A team of seven Indians employed with Al Shola Al Mudea energy company in Libya got into an SUV to catch a flight from the Tripoli airport on September 13. The 800-km distance between Brega and Tripoli was risky because of the threat posed by militants. Despite precautions, the team was abducted at Asswerif and ended up as captive for almost a month and was released on October 11. A source with knowledge of the operation said the rescue would have been impossible but for Tabassum Mansoor, principal of the Indian School of Benghazi, who carried out the negotiations with the militants through various sections of Libyan authorities and tribal elders to secure the release of the men.
Also read: India welcomes release of abducted citizens in Libya
On that fateful day, Omaid, one of the seven, had called his brother-in-law Feroze Moltani in Gujarat and informed that they were all set to leave. After that there were no more calls. As Feroze and other family members of the seven Indians spent anxious days, Al Shola Al Mudea received calls from the abductors who demanded ransom to free the men. A rescue operation was tough in such a case as the conflict in Libya made normal diplomatic operations impossible. India does not have a resident Ambassador or representative in capital Tripoli and Libya is at present divided between two different governments in the east and the west.
“I can’t explain the terrible time we have been through. We had initially given up hope of seeing Omaid again. I pray to God that no one should experience so much pain as we had to endure in those first few days. But it was at that time that we found strength and support from Tabassumji. The Indian embassy in Tunis provided excellent diplomatic support but Tabassum madam handled the local negotiations to free our people,” said Feroze breaking down repeatedly over an online interview with The Hindu .
Ms. Mansoor has been in the Libyan city for more than three decades. Originally from Gorakhpur, Ms. Mansoor first came to spotlight during the 2011 evacuation of Indians from Benghazi when the city witnessed intense fighting between the forces of Muammar Qadhafi and the rebels who wanted to bring down the government. While evacuation of Indians in the west of the country was relatively easy as the facilities were still functioning in capital Tripoli, the same was not possible for Benghazi which is located in the eastern part of Libya. She mobilised the local authorities and tribal elders and around 3,000 Indians were evacuated on ships and aircraft via Malta. The energetic school teacher has seen Libya change before her and the country, despite the civil war, has treated her with great respect. Recognition also came from the Libyan government in Tripoli which made her a member of the National Education Council of Libya.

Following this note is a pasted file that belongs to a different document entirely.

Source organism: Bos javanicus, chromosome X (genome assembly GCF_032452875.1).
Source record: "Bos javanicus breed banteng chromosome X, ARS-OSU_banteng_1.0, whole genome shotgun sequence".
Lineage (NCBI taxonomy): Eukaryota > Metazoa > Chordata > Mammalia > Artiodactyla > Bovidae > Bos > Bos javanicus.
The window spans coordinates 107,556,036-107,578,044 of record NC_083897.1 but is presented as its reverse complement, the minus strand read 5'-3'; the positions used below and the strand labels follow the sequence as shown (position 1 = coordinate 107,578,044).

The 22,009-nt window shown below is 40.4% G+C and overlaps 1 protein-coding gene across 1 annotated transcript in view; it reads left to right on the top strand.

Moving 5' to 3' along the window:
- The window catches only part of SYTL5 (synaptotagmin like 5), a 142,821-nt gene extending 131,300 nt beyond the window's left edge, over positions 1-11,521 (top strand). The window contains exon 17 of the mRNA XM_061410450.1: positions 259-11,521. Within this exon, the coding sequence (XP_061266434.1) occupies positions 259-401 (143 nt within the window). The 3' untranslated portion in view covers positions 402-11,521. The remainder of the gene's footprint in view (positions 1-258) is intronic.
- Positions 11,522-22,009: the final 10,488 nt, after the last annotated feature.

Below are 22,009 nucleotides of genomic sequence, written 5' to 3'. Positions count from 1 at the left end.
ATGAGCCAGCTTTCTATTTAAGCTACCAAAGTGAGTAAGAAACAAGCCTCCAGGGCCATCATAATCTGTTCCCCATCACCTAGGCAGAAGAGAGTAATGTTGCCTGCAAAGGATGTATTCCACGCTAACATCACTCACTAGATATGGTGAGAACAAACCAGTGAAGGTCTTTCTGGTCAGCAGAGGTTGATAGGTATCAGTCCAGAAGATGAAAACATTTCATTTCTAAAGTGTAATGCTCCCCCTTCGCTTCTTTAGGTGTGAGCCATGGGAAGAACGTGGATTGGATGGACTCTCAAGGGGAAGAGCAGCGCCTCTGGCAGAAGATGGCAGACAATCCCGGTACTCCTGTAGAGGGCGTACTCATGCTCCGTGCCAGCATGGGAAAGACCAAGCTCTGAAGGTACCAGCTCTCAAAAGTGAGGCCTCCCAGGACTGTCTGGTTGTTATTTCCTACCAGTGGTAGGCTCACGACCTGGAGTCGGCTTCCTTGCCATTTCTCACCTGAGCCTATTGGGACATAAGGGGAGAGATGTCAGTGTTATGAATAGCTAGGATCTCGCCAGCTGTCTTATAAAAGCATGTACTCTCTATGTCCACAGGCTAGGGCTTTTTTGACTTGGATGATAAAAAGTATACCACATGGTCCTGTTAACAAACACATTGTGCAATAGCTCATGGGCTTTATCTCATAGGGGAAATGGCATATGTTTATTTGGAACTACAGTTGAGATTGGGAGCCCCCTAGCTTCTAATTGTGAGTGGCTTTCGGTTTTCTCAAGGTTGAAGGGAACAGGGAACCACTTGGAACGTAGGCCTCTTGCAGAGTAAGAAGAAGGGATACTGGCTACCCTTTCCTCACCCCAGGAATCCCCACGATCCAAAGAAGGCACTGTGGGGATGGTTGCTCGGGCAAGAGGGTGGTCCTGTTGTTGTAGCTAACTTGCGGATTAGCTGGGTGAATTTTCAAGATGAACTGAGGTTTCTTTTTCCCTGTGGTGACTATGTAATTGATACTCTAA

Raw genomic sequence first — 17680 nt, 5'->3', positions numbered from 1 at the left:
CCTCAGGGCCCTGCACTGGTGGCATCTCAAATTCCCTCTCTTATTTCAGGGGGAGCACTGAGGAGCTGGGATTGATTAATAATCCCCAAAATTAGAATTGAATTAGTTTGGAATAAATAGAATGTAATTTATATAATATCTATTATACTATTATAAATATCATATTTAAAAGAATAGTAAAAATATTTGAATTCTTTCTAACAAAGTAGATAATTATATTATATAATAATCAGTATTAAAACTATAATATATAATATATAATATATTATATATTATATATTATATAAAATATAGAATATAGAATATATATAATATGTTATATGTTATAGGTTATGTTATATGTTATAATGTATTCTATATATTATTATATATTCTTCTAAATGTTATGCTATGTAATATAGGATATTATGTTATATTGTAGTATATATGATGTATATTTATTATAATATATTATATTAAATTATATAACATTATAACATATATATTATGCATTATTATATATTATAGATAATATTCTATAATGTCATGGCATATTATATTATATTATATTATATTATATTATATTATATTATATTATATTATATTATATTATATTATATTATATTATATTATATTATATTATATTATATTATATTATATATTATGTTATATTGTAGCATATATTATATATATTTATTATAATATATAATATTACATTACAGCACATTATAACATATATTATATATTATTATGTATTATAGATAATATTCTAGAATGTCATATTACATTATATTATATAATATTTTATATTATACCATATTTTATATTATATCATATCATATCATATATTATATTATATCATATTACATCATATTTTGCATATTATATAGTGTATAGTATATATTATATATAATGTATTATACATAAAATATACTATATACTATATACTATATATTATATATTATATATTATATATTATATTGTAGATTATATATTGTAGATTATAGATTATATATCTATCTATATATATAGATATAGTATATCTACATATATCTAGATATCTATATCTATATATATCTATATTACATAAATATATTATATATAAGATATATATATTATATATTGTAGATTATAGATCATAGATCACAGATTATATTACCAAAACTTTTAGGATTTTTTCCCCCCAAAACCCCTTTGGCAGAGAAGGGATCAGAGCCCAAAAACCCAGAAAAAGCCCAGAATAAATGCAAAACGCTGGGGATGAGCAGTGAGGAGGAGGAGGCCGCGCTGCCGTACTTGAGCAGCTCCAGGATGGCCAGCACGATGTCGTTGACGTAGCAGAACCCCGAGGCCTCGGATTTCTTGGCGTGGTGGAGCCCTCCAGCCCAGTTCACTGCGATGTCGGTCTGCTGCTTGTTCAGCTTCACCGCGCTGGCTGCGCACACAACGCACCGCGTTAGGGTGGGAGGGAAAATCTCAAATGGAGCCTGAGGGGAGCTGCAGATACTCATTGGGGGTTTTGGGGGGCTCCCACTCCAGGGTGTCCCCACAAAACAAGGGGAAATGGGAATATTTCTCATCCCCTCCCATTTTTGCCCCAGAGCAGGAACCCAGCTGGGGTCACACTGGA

This time too Ms. Mansoor swung into action once she was entrusted with the task of coordinating the important local operatives to ensure smooth release of the seven Indians. While the Indian embassy in neighbouring Tunisia under the leadership of Ambassador Puneet Roy Kundal maintained diplomatic pressure on Tripoli by writing to the officials almost daily, Ms. Mansoor reached out to the local elders and worked her social network in and around Benghazi, 1200 km east from Tripoli. She had set up the Indian school three decades ago and over the years the school has emerged as the only English-medium educational centre in Benghazi. Apart from the main school, the Indian School network has two other branches in Benghazi that offer school education to the strife torn city. The local recognition helped the 59-year old principal as she campaigned for the safe release of the seven Indians.
Ms. Mansoor declined to speak about her role in securing the safe release of the Indians when The Hindu reached out to her. But a source who has been part of the entire process said the negotiations with the militants were highly risky as they are known to be unpredictable. As the negotiations with the kidnappers proceeded successfully, Ms. Mansoor went personally to Brega where the captors handed over the Indians. “It was a risky move as anything could go wrong with armed militants. But the Libyan authorities gave a convoy of security guards to her which boosted our confidence,” said the source from Libya.
The Libyan support to Ms. Mansoor drew appreciation from the Ministry of External Affairs which expressed “sincere thanks to the Libyan authorities and the tribal elders from the region” for the support they extended to secure the release of the men. Mr. Kundal in a social media message has announced the freed Indians will be repatriated soon.